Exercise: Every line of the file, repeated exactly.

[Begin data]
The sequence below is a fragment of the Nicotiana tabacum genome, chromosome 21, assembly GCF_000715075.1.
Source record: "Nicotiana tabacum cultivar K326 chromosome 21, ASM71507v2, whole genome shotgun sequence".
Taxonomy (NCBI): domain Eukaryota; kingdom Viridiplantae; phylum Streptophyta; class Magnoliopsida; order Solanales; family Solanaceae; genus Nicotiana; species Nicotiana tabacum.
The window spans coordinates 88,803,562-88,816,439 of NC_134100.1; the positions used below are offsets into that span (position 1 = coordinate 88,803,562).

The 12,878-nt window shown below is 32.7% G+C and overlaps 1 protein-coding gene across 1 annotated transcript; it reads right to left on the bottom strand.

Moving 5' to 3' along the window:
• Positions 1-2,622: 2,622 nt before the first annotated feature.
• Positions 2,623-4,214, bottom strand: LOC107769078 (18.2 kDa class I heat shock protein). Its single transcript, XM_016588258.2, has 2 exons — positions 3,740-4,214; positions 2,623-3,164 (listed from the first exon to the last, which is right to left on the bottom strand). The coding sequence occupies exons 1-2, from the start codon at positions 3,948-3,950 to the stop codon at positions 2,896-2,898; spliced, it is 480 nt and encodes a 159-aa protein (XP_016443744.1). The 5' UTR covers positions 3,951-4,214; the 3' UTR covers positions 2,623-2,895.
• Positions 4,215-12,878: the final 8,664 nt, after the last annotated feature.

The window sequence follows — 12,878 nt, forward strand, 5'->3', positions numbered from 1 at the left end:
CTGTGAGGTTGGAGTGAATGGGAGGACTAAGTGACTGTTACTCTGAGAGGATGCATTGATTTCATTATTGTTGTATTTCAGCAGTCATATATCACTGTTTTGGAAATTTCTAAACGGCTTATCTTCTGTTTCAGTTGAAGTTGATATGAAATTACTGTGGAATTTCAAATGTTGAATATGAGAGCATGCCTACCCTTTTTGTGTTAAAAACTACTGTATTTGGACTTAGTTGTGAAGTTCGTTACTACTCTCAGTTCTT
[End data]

The sequence below is a fragment of the Nicotiana tabacum genome, chromosome 21, assembly GCF_000715075.1.
Source record: "Nicotiana tabacum cultivar K326 chromosome 21, ASM71507v2, whole genome shotgun sequence".
Taxonomy (NCBI): domain Eukaryota; kingdom Viridiplantae; phylum Streptophyta; class Magnoliopsida; order Solanales; family Solanaceae; genus Nicotiana; species Nicotiana tabacum.
The window spans coordinates 88,803,562-88,816,439 of NC_134100.1; the positions used below are offsets into that span (position 1 = coordinate 88,803,562).

The 12,878-nt window shown below is 32.7% G+C and overlaps 1 protein-coding gene across 1 annotated transcript; it reads right to left on the bottom strand.

Moving 5' to 3' along the window:
• Positions 1-2,622: 2,622 nt before the first annotated feature.
• Positions 2,623-4,214, bottom strand: LOC107769078 (18.2 kDa class I heat shock protein). Its single transcript, XM_016588258.2, has 2 exons — positions 3,740-4,214; positions 2,623-3,164 (listed from the first exon to the last, which is right to left on the bottom strand). The coding sequence occupies exons 1-2, from the start codon at positions 3,948-3,950 to the stop codon at positions 2,896-2,898; spliced, it is 480 nt and encodes a 159-aa protein (XP_016443744.1). The 5' UTR covers positions 3,951-4,214; the 3' UTR covers positions 2,623-2,895.
• Positions 4,215-12,878: the final 8,664 nt, after the last annotated feature.

The window sequence follows — 12,878 nt, forward strand, 5'->3', positions numbered from 1 at the left end:
CTGTGAGGTTGGAGTGAATGGGAGGACTAAGTGACTGTTACTCTGAGAGGATGCATTGATTTCATTATTGTTGTATTTCAGCAGTCATATATCACTGTTTTGGAAATTTCTAAACGGCTTATCTTCTGTTTCAGTTGAAGTTGATATGAAATTACTGTGGAATTTCAAATGTTGAATATGAGAGCATGCCTACCCTTTTTGTGTTAAAAACTACTGTATTTGGACTTAGTTGTGAAGTTCGTTACTACTCTCAGTTCTT